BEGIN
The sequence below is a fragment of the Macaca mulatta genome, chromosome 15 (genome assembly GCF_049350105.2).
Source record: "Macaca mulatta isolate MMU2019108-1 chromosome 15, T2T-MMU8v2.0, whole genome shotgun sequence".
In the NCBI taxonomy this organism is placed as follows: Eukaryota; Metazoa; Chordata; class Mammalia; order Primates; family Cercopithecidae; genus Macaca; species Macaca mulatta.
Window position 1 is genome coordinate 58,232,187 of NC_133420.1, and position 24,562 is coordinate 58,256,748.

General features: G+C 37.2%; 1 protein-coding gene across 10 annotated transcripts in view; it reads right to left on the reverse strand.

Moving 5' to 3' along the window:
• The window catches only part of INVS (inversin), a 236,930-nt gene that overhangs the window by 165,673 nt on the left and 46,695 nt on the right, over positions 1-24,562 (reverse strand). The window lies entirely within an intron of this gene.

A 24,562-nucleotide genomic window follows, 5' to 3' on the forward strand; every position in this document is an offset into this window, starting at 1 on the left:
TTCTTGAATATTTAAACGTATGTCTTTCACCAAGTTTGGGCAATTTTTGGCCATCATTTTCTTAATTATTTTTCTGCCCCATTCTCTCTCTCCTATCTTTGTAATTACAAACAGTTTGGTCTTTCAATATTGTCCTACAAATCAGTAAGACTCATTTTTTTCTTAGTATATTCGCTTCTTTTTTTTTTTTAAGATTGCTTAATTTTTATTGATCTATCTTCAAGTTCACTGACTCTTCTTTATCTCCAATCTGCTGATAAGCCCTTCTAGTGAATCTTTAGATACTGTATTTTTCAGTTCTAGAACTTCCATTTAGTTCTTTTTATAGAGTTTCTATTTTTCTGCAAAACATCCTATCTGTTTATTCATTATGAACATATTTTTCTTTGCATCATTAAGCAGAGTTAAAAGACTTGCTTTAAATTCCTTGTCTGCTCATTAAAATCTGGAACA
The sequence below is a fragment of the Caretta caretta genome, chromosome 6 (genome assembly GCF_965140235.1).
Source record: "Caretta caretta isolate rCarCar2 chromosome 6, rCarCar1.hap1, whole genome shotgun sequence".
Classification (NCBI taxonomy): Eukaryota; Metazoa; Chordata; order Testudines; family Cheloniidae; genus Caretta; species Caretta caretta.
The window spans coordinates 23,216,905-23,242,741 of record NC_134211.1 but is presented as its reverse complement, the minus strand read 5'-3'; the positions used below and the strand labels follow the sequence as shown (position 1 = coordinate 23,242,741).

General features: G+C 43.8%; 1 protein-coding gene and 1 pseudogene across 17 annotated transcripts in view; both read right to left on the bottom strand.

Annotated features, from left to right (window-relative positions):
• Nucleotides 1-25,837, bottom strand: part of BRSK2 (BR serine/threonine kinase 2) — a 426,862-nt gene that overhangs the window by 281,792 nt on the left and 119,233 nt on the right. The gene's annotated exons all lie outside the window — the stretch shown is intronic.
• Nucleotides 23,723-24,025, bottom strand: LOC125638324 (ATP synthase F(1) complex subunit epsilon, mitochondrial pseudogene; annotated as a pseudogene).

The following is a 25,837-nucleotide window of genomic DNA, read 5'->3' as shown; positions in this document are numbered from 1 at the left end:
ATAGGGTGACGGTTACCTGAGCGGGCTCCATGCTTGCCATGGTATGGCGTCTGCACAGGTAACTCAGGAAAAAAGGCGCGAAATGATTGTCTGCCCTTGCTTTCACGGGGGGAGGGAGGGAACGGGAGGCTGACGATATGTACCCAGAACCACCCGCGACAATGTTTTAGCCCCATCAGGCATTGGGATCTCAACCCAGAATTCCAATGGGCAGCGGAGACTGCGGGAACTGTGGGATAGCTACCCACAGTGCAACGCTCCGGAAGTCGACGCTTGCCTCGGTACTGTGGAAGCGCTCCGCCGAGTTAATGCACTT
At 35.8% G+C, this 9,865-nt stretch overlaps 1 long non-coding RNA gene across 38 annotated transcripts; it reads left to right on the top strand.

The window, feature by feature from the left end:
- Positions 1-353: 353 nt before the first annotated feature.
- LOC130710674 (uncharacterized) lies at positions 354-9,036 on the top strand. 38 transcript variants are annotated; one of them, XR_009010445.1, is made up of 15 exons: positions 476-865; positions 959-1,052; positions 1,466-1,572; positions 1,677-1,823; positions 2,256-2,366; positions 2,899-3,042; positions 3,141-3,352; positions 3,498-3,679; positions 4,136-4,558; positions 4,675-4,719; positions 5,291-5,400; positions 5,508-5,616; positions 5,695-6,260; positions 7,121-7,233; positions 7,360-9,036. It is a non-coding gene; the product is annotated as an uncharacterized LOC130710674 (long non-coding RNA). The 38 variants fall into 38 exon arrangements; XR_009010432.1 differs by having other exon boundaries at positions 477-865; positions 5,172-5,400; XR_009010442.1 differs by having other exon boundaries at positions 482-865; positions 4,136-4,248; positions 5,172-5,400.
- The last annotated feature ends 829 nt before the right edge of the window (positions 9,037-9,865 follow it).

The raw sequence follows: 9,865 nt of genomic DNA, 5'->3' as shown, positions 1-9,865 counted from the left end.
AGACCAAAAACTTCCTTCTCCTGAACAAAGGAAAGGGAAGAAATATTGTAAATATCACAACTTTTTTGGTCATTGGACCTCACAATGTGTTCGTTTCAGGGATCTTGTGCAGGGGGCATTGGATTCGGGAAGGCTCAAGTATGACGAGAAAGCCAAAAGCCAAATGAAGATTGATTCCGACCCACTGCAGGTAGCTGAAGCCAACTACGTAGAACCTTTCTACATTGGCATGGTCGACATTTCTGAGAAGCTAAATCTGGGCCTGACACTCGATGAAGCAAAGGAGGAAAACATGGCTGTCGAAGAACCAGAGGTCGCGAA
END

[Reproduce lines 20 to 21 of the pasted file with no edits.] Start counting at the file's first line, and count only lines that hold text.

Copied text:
At 35.8% G+C, this 9,865-nt stretch overlaps 1 long non-coding RNA gene across 38 annotated transcripts; it reads left to right on the top strand.

The window, feature by feature from the left end: